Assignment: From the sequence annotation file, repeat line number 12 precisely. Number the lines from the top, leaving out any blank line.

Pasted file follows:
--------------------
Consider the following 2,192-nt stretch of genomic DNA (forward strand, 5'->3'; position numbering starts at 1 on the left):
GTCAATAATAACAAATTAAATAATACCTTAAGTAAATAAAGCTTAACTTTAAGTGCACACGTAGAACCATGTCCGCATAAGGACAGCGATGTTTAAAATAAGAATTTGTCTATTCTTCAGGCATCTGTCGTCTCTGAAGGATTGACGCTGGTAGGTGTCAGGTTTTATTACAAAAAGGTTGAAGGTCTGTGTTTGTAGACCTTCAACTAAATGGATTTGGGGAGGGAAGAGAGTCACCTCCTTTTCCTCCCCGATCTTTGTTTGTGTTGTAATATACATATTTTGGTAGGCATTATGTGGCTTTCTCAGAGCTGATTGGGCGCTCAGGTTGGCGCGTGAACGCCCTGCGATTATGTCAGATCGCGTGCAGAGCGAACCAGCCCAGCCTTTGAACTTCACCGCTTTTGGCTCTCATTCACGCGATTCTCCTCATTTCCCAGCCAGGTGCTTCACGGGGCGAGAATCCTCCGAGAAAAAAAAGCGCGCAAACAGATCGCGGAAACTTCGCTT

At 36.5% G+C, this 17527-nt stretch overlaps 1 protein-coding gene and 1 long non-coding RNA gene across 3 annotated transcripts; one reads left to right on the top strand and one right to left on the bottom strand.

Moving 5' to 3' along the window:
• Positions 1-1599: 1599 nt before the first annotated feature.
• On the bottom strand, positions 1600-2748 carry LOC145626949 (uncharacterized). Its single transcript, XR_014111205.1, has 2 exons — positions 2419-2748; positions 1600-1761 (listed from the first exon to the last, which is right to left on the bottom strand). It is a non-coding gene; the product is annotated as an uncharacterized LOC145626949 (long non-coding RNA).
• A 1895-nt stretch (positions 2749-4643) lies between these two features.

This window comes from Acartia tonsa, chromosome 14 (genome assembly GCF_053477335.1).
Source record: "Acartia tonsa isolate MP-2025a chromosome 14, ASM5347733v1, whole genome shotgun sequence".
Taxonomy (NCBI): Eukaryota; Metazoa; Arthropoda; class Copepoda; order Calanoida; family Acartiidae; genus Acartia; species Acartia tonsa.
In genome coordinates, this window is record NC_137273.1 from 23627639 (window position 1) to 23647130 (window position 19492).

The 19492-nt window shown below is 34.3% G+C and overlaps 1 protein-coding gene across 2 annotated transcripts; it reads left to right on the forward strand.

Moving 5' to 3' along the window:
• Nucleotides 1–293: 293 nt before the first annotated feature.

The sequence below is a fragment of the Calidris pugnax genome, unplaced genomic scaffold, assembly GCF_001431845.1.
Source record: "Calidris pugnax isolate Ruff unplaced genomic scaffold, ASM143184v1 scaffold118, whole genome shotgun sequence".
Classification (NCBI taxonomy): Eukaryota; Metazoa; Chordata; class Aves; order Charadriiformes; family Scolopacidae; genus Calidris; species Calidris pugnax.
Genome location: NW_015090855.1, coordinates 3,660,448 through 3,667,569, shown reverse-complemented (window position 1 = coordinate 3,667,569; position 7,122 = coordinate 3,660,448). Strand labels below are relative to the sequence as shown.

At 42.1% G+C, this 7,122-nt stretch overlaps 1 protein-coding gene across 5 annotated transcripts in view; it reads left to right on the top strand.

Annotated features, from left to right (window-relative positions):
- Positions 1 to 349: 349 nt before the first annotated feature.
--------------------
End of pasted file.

The 19492-nt window shown below is 34.3% G+C and overlaps 1 protein-coding gene across 2 annotated transcripts; it reads left to right on the forward strand.